Ms. Jenna's toddler 2 class went on a hunt for shapes while on their walk today. Each child got to pick which shape they wanted to hunt for and carried around the cut outs, pictured below, to help them find their shape! It can be very beneficial to bring learning out side of the classroom. A new and exciting environment will increase a child's curiosity, and therefore their engagement in the lesson. The children had a blast while learning along the way!
The best way to spread holiday cheer is singing loud for all to hear!
Our TLC children are having so much fun helping their teachers decorate, playing holiday dress up, singing holiday songs all day long, and of course, playing in the snow!
We love seeing how much fun our teachers have with the children everyday. All of our teachers love to play and act silly with the children. This creates a bond between the children and teachers that makes the children feel safe and have so much fun while away from their parents. Check out the video and pictures below to see how we celebrated the first Christmas snow indoors with a "snow" ball fight!
TLC follows a unique curriculum that we believe is the most effective way to teach and engage children. This is called Reggio Emilia. Our teachers are always observing what peeks the children's interest and then using those observations to plan educational activities. The pictures below show the perfect example of our play-based curriculum in action. Here is what Ms. Jenna had to say about what sparked the idea and how she utilized their interest and engagement as an opportunity for learning.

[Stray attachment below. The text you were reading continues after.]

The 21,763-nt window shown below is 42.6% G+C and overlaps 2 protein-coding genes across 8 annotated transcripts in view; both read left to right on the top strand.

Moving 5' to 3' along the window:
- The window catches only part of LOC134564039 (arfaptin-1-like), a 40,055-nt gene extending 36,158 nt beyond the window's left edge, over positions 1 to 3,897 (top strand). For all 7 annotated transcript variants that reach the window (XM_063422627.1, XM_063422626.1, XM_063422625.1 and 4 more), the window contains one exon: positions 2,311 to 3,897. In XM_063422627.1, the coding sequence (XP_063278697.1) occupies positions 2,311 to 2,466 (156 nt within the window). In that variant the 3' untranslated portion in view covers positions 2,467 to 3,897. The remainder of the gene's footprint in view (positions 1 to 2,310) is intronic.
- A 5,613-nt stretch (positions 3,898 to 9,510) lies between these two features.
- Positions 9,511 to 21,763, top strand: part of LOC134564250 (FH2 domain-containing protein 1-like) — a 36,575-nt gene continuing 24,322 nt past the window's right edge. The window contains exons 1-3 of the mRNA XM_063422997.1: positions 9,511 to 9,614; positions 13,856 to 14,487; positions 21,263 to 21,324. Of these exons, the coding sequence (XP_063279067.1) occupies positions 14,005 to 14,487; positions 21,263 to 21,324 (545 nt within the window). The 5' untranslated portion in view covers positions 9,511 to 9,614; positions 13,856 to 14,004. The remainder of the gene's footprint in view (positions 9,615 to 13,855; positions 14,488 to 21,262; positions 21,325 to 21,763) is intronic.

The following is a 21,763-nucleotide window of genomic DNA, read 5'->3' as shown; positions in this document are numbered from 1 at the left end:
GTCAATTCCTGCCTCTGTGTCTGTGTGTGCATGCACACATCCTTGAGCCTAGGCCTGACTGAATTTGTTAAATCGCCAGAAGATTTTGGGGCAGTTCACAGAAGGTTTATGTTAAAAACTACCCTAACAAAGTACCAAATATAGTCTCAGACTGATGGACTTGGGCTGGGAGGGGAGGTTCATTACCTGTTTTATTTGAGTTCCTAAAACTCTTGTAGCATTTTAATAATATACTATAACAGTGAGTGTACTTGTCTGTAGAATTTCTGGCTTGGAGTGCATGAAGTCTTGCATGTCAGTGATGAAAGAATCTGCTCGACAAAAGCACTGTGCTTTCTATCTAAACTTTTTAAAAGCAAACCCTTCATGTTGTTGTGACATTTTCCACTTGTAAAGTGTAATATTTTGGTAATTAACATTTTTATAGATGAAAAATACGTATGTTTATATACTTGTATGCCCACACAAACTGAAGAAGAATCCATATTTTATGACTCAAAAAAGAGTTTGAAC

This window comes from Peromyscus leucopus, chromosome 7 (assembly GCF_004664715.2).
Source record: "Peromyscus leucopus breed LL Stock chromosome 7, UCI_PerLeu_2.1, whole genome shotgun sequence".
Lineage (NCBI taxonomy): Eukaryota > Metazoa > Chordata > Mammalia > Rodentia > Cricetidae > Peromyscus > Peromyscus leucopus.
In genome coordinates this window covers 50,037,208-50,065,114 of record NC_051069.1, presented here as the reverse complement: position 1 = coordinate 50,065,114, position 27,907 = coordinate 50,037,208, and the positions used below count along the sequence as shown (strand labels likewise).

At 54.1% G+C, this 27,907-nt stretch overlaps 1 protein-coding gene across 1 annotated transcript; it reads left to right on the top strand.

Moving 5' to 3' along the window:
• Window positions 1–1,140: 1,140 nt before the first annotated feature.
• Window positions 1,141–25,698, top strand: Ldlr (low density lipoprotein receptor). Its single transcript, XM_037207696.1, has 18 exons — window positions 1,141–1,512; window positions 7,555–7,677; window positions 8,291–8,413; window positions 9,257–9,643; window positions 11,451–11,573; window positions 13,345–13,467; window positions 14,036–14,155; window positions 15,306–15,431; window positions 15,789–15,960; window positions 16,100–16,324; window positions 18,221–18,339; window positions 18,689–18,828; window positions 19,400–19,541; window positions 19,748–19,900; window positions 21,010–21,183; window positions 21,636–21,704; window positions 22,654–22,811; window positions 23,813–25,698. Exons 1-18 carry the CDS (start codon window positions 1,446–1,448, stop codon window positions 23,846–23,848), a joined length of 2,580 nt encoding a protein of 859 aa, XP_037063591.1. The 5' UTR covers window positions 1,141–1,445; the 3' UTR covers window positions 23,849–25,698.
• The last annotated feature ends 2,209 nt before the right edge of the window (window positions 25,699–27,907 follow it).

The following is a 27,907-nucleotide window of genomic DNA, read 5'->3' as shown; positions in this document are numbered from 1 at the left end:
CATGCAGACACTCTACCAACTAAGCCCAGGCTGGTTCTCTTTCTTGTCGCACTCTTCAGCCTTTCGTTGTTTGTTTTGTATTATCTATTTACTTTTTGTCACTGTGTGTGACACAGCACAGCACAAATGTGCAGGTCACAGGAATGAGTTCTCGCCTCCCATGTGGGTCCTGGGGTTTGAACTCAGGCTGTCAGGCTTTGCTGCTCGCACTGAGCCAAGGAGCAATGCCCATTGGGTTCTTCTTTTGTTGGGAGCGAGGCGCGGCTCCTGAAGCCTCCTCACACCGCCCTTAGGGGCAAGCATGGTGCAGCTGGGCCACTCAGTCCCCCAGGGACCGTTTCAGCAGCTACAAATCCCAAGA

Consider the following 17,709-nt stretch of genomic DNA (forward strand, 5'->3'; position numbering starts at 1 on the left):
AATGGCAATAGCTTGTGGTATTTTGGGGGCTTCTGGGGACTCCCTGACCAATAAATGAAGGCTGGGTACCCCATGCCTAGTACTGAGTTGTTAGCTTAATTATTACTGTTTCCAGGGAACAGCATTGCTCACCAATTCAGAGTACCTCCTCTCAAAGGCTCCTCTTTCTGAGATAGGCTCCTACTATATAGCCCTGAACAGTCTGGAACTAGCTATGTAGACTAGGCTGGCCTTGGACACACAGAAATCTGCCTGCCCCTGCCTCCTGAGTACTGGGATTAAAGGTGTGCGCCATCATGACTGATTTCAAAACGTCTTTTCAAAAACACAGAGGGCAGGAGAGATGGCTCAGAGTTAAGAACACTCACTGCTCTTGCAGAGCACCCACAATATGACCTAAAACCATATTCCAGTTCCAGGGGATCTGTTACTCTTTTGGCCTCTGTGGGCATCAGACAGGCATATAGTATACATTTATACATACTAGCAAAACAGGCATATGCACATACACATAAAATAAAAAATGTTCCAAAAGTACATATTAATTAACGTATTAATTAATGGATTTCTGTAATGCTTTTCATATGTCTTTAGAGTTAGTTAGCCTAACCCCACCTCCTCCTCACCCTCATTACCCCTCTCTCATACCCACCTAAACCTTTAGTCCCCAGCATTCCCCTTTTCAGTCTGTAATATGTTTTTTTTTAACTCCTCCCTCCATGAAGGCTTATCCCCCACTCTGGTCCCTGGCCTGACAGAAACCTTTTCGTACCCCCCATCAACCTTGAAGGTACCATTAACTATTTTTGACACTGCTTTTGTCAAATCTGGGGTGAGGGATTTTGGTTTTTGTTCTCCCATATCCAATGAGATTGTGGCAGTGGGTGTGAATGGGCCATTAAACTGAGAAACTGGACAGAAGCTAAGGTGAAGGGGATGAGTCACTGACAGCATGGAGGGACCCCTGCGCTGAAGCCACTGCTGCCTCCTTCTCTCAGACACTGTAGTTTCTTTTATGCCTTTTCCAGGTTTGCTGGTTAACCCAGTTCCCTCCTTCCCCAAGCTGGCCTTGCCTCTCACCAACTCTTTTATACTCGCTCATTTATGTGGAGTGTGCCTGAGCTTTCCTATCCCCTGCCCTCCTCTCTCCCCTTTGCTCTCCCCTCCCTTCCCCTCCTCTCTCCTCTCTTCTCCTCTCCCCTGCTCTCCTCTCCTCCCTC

"While outside in the mud kitchen we noticed our toddler friends would collect logs and put them in piles to have a “fire” so we decided to bring the campfire inside! We used a big tire and the children went on a hunt around the classroom to gather blocks of any kind to use as wood. We then realized we need flames for it to be a fire! So we got out a bunch of red and orange paper to crumble up and toss in! While sitting by the fire we talked about camping and what we did with our family’s at campfires! Some friends shared that they sang songs, cuddled with mommy’s or daddy’s, and roasted marshmallows! Then we pretended to be firefighters and had to put the fire out! Friends tried to use blankets to cover the fire first, then they began getting cups from our kitchen baskets and filled them with water to pour on the fire! The next day the fun continued as they roasted "marshmallows" over the fire and then got to enjoy some real smores around the fire!" - Ms. Jenna
Ms. Shannin's toddler 2 class had a blast shake painting with pinecones. She taped sheets of paper to the bottom of the bins, had the children pick out their paint colors, put a couple small pinecone in the bin, and showed the toddlers how to shake the bin to spread the paint around. The toddlers had so much fun discovering this new way to create art and they ended up looking so neat!
Our toddler 1 class had so much fun searching for fallen leaves on their walk. They discovered that the leaves are all different shapes and colors! Take a look at the photos to see how they organized by color and talked about the different shapes.